This article is written by Australia Counselling member Colleen Hurll.

Mindfulness Meditation has developed over 2,500 years and has its roots in the Eastern philosophy of Buddhism and, more specifically, in the meditation ‘Vipasana’ which is a northern Indian word which, in the Western world, means  ‘Insight Meditation’ and has become known as ‘mindfulness’ or ‘mindfulness meditation.’

In the 1970s Jon Kabat-Zinn, a molecular biologist with a Buddhist  meditation background, developed the Mindfulness Based Stress Reduction Programme (MBSR), consisting of eight weekly classes, for medical patients with a wide range of medical problem. Between classes participants were asked to practice mindfulness on a daily basis and, at completion, the majority of participants were found to have benefited in a variety of ways.

Research has continued at The Center for Mindfulness in the USA and the center is dedicated to the ongoing investigation, via clinical trials and analytical research, of the attributes and qualities of mindfulness and its role in health and healthcare. Over the years, other approaches have grown out of the firm foundations of MBSR and, nowadays is sometimes combined with therapy, such as Mindfulness Based Cognitive Therapy,  Acceptance and Commitment Therapy and Dialectical Behaviour Therapy.

In the Western world ‘mindfulness meditation’ and the term ‘mindfulness’ are used  synonymously in many articles and books on the subject and I have taken the liberty, in this article, to do likewise.

What is mindfulness?

Mindfulness means being, intentionally and non-judgementally, present and aware in the moment.

Essentially, it is about developing a new approach to life; a way of engaging with yourself and your external environment in an alert and aware manner,  allowing the present moment just to be the way it is and letting things be as they are without any analysis.

Knowing what you are doing whilst you are doing it is the essence of mindfulness. Hence, mindfulness draws our attention to, and challenges our tendency to relate to our experiences in automatic and habitual ways.

Mindfulness invites you to slow down and be in the present moment and, with practice, to adopt this way of ‘living in the moment’ instead of ruminating about the past or thinking or worrying about the future. You can learn to not react to negative thoughts with judgment, fear, anxiety or stress.

Instead, regular mindfulness practice teaches you to break free of such habitual negative thoughts that cause these unnecessary reactions and to decrease emotional reactivity.

During mindfulness meditation you allow thoughts to enter your mind in a passive manner without analyzing or judging them.  This creates awareness of what is happening in the present and you learn to accept thoughts that come your way with calmness and equanimity which helps you relate to yourself and others in a healthier, more positive way and to be aware of all aspects of your moment by moment experiences.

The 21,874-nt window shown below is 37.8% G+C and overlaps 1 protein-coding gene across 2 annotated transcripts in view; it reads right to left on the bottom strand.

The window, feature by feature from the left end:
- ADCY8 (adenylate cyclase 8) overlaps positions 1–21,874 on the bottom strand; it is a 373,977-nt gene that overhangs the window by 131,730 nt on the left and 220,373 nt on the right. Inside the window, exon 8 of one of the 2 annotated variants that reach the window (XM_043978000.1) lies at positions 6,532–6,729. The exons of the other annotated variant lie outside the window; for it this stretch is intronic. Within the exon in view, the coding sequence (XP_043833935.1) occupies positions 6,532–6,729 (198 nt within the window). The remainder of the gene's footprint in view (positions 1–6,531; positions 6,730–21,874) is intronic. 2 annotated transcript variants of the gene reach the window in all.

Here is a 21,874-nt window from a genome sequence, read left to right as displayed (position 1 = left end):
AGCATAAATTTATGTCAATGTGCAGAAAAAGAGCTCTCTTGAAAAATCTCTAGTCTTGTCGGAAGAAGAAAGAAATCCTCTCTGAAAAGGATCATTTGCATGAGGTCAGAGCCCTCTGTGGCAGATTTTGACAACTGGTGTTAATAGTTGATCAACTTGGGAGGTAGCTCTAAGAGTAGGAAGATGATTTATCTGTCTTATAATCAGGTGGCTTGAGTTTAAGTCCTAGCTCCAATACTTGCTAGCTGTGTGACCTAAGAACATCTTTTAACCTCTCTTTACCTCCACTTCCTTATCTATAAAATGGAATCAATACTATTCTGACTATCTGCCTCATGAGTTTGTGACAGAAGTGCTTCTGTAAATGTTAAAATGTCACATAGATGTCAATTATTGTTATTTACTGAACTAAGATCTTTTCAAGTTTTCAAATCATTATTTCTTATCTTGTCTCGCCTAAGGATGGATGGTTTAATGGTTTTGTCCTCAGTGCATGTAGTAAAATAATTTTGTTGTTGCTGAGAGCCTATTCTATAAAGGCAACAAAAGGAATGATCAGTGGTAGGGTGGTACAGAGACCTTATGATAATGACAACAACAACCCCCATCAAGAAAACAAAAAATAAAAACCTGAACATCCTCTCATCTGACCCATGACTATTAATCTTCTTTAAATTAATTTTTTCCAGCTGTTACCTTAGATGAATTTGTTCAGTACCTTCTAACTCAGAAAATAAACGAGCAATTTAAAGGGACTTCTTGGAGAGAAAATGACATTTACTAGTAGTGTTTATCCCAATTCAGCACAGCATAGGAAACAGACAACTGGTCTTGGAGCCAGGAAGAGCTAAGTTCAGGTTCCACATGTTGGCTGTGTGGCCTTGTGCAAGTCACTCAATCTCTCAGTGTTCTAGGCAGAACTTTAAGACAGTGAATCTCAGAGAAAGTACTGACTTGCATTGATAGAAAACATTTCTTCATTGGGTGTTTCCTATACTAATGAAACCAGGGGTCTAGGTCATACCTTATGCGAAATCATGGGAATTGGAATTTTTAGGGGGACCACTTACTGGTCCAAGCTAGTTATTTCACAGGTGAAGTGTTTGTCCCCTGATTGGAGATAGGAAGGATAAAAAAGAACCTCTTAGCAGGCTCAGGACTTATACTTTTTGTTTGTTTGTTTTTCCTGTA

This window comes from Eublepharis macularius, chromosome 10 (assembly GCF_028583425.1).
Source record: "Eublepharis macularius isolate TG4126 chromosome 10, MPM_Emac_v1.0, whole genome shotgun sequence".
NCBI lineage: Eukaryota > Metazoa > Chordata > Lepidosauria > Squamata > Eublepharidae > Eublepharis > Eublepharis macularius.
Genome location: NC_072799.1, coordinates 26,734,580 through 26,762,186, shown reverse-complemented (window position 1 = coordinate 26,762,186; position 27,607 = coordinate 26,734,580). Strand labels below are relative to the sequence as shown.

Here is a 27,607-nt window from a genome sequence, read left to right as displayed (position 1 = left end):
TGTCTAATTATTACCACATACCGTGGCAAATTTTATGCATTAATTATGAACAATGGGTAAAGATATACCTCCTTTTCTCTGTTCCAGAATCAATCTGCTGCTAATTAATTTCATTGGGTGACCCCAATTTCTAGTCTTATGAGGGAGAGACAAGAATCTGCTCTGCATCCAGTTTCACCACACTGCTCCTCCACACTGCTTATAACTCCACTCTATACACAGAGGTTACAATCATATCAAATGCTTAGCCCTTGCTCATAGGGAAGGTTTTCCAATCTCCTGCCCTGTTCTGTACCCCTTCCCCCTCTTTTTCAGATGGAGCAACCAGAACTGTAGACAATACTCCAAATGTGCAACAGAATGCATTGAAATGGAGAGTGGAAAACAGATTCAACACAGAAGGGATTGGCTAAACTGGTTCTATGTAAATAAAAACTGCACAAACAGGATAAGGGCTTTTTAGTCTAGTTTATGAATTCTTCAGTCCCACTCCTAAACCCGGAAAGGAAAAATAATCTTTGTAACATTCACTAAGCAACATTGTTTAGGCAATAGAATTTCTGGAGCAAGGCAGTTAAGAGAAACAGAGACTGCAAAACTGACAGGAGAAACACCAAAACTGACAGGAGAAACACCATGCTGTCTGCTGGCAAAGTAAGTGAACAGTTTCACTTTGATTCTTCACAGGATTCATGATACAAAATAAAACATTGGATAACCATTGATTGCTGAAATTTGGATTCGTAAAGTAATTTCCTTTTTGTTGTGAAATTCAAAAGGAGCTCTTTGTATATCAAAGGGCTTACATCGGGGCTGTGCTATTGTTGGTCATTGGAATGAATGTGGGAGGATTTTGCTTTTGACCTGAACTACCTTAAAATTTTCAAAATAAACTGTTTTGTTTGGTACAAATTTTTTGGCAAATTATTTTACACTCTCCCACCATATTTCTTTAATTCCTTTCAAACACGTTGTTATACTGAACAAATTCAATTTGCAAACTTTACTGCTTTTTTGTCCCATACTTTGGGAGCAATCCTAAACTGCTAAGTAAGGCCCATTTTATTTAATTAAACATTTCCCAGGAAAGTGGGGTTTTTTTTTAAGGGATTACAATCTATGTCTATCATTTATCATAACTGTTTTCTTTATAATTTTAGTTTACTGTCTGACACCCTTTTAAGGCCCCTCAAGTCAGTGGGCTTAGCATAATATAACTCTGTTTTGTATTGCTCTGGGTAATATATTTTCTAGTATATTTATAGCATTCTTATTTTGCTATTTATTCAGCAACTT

Actually, when we were quite little, we all had this capacity to completely focus on the present moment. Just observe a baby or infant who is fully absorbed in what they are doing, such as eating, bathing or examining a new object, exploring their world with curiosity and a sense of wonder with the new experiences they discover. Unfortunately, in our society, we lose this way of being all too soon and therefore need to re-learn these innate skills and sense of wonderment and joy:

Mindfulness can help us to feel a greater connection with ourselves and with experiences in our bodies and minds. We can also feel more connected to those around us and the world that we live in.  (Silverton)

What brain science says about mindfulness

Through neuroscience, we now know that the brain is capable of change, both in structure and activity, depending on how we use our brain. This is known as neuroplasticity. Hence, your brain can develop new pathways through repetitiveness or practice of something like mindfulness and the more you do it, the stronger these pathways become.

Furthermore, different pathways in the brain are involved in the processing of various things, such as pain, creativity, mood, emotional regulation. So, in adopting and maintaining the regular practice of mindfulness you are increasing our resilience to better manage life when difficult situations arise. Not forgetting of course, that mindfulness also promotes more awareness and therefore, happiness, in the good times and to be able to savour and hold onto life’s positive experiences for a longer time.

In a world where physical and mental health disorders and illnesses are on the rise, people are increasingly turning to analgesics, anti-anxiety medications and anti-depressants to ease problems such as depression, anxiety, chronic stress or chronic pain and medical conditions.

Research shows that mindfulness meditation is a natural approach for dealing with these conditions and the many and varied physical and psychological health issues they create.